Dr. Alexander Douglas specialises in the history of philosophy and the philosophy of economics. He is a faculty member at the University of St. Andrews in the School of Philosophical, Anthropological and Film Studies. In this series, we will discuss the the philosophy of economics.
Scott Douglas Jacobsen: Is there a lack of consistency in the terminologies used by economists?
Dr. Alexander Douglas: There’s a question about whether economists use terms consistently. But there’s another pressing issue, which is the gap between the language academic economists use and the language of public discourse.
I wonder if the retreat of economics into higher- and higher-level mathematics has done damage to democracy. Although there was a near-consensus among macro-economists in Britain that first austerity and then Brexit were bad policies, the government received popular support for both. The problem was that the macro-economists could say what they believed, but they couldn’t really explain why they believed it. The official argument rested on some of the most complex mathematics in the world, and there was no convincing ‘entry-level’ version.
Effectively, macro-economists have to ask the public to trust their expertise, even though we can’t see into their black boxes. It was easy for the media to portray the economic experts as elites with hidden agendas and vested interests. Normally the way to fend off that sort of ad hominem argument is to say, “Never mind me or my motives, just look at my argument”. But you can’t do that when the simplest compelling version of your argument consists of hundreds of differential equations.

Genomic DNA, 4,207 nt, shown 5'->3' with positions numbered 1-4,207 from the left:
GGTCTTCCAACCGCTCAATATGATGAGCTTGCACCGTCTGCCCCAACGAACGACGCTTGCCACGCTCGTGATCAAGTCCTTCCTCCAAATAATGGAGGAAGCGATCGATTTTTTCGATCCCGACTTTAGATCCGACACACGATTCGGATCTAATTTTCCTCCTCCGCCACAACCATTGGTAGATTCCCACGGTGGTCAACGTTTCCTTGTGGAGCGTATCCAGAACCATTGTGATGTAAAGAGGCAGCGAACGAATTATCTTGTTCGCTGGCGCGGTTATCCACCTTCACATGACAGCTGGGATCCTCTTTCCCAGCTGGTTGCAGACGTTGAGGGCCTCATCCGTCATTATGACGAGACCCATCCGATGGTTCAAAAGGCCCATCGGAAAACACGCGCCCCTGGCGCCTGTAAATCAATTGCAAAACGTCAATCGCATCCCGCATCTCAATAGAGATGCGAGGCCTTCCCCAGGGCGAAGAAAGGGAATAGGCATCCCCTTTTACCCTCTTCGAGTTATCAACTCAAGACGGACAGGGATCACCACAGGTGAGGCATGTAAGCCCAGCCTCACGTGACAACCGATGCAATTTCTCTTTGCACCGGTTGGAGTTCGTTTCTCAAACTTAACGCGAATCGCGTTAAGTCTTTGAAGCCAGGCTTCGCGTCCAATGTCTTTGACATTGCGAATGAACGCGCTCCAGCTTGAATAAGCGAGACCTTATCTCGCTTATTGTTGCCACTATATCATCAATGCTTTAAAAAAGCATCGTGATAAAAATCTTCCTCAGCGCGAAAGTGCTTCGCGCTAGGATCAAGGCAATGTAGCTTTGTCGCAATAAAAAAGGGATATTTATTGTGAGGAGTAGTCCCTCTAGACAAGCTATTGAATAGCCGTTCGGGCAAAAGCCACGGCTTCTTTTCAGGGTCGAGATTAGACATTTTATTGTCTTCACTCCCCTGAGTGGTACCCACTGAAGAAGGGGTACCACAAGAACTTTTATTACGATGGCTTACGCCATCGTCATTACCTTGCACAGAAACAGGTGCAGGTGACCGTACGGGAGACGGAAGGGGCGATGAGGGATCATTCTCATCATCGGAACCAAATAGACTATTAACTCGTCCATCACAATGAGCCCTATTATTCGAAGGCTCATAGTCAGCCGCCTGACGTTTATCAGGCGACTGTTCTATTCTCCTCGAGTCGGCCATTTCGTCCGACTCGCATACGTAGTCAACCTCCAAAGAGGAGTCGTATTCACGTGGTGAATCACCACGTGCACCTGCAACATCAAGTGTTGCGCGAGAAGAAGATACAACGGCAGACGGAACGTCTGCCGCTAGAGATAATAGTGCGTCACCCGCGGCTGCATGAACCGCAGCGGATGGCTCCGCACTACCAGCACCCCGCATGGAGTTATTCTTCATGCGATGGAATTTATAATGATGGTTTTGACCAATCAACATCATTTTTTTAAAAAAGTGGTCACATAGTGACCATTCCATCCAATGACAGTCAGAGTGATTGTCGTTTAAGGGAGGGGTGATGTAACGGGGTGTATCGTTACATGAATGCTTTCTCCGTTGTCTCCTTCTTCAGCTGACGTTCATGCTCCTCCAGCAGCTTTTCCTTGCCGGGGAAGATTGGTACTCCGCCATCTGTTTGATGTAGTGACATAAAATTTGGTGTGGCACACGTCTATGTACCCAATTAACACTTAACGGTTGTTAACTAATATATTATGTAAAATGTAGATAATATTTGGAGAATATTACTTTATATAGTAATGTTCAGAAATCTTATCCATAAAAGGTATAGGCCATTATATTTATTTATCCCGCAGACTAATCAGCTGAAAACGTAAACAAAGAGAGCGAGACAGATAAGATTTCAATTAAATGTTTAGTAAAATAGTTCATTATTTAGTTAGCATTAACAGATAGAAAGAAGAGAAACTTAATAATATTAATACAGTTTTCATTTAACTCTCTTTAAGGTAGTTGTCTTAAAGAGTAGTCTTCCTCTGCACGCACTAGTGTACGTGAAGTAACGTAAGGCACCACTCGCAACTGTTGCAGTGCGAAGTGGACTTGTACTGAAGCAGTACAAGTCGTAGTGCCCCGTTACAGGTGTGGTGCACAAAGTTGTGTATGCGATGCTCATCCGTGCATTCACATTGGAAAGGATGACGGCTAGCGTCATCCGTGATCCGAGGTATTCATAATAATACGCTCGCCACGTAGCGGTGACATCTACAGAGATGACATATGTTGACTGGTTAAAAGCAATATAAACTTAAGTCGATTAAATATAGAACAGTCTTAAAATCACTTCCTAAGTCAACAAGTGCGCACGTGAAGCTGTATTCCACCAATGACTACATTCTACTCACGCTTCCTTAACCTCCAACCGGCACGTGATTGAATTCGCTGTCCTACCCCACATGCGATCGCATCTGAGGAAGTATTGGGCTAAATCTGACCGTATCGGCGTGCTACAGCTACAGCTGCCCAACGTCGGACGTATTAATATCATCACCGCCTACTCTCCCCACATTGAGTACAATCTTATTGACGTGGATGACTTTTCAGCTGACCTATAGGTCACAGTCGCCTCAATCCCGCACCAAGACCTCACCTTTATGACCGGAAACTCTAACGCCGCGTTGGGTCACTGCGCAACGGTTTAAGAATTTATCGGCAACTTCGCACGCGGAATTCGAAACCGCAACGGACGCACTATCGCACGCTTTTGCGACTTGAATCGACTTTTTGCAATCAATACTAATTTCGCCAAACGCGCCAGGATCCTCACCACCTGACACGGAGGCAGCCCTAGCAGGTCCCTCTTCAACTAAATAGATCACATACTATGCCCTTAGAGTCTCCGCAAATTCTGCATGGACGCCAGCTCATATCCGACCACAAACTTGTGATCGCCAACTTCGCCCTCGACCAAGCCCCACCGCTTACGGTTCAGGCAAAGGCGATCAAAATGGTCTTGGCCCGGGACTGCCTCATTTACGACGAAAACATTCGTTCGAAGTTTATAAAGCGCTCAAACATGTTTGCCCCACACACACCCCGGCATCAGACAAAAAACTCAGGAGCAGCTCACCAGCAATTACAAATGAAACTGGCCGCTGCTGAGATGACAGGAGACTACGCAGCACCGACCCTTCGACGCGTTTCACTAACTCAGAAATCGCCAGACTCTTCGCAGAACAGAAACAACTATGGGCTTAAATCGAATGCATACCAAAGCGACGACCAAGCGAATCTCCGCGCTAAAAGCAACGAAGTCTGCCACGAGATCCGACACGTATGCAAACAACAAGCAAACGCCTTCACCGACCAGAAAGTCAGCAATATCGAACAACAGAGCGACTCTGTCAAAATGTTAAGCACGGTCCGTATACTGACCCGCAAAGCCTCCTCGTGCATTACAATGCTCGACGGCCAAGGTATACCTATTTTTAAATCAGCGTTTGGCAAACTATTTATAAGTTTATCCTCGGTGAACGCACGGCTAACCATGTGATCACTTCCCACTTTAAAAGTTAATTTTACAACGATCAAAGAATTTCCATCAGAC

I think this is a major problem. There is no bridge between the concepts of academic economics and the concepts we use to think about our day-to-day lives. Politics happens in the domain of the everyday concepts.
Jacobsen: What do you think of neuroeconomics?
Douglas: Neuroeconomics is very interesting and something I know little about. Philosophically, it raises more ‘conceptual bridge’ puzzles, this time between the scientific study of brain-events causing behaviour and the ordinary explanations we give for human actions. Some philosophers call this “folk psychology”. There are a range of opinions on this. The most extreme , “eliminative materialism”, suggests that our ordinary explanations, e.g. “Jane crossed the road because she prefers to walk in the sun”, are simply wrong and will one day be entirely replaced by explanations at the physiological/neurological level: Jane’s body moved in such-and-such a way because such-and-such events occurred in her brain. Standard choice theory in economics is, in my view, a regimented version of “folk psychology”. So one interesting question is whether the end game for neuro – economics is to entirely replace standard economics or whether it can somehow be fitted into the existing paradigm.
Jacobsen: What is the healthy perspective – the accurate view – on human economic decisions? What drives us?